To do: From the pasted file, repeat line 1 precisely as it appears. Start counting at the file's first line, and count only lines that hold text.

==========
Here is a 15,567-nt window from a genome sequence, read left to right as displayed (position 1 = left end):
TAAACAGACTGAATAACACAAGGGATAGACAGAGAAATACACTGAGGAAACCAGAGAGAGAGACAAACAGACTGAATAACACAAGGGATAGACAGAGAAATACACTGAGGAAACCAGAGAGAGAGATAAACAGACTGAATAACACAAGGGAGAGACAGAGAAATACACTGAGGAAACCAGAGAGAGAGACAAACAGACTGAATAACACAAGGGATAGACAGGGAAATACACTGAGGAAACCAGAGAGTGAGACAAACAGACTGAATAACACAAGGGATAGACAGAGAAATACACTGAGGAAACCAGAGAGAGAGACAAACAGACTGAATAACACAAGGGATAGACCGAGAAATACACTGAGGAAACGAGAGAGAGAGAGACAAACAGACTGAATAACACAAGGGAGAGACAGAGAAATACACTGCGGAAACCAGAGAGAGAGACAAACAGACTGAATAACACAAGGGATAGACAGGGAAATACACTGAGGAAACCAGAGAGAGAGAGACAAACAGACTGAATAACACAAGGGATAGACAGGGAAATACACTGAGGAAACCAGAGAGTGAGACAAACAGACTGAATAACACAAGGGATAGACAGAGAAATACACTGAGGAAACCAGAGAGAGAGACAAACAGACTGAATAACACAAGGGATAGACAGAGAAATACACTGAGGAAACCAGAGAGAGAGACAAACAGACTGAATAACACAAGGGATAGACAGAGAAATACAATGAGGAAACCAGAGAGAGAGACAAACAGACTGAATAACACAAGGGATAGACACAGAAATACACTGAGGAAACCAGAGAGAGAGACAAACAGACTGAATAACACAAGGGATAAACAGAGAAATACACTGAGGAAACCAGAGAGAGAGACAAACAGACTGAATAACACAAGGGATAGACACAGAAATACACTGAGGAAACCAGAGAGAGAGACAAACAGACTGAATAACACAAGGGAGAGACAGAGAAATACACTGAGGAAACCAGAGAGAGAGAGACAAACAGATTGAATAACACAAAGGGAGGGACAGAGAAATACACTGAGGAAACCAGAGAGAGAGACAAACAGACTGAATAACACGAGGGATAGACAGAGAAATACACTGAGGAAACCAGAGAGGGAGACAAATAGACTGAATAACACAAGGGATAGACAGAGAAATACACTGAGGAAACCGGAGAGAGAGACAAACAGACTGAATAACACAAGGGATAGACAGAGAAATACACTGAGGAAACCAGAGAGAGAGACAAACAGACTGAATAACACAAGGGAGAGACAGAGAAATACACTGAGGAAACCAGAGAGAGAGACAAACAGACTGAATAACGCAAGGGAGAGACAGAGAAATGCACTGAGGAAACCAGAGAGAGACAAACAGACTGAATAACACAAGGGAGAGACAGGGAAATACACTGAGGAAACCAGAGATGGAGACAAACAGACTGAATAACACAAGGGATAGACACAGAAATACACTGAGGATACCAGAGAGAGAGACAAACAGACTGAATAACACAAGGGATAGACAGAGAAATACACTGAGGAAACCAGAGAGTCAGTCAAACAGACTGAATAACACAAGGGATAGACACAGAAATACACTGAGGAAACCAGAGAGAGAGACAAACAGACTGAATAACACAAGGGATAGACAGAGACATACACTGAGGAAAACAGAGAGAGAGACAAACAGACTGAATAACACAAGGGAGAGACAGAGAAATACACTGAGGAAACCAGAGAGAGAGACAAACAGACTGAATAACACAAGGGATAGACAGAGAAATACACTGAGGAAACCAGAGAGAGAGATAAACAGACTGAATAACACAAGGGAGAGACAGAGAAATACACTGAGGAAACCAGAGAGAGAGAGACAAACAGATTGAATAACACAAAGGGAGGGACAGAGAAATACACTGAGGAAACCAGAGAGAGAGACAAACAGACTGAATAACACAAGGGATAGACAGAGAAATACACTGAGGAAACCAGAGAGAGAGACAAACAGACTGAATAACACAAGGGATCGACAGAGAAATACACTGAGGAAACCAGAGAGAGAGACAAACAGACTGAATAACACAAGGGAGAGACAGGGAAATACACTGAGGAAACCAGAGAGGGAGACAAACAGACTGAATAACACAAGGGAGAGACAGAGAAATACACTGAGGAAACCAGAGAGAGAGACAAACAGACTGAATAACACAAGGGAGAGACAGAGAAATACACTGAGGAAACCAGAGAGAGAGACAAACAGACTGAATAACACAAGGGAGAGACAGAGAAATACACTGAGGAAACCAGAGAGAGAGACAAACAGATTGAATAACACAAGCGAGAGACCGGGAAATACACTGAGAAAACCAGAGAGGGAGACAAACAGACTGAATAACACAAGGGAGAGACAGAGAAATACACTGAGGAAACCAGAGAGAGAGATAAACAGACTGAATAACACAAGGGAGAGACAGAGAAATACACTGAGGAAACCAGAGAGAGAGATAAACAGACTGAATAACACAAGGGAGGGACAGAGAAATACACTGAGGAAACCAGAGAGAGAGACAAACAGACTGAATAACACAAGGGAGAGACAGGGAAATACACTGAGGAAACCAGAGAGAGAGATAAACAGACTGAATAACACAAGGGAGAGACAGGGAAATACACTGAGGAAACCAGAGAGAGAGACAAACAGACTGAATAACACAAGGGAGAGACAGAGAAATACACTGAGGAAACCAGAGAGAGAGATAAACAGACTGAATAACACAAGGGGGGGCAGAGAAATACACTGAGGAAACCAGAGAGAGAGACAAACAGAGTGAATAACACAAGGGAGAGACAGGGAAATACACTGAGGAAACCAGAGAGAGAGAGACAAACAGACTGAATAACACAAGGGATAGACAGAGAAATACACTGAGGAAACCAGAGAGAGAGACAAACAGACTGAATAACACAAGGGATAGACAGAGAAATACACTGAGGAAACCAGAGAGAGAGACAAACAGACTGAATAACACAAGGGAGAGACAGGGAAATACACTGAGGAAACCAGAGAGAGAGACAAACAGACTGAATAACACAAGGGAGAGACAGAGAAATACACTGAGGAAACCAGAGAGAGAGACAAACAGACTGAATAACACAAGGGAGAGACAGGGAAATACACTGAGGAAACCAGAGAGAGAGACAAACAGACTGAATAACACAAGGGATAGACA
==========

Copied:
Here is a 15,567-nt window from a genome sequence, read left to right as displayed (position 1 = left end):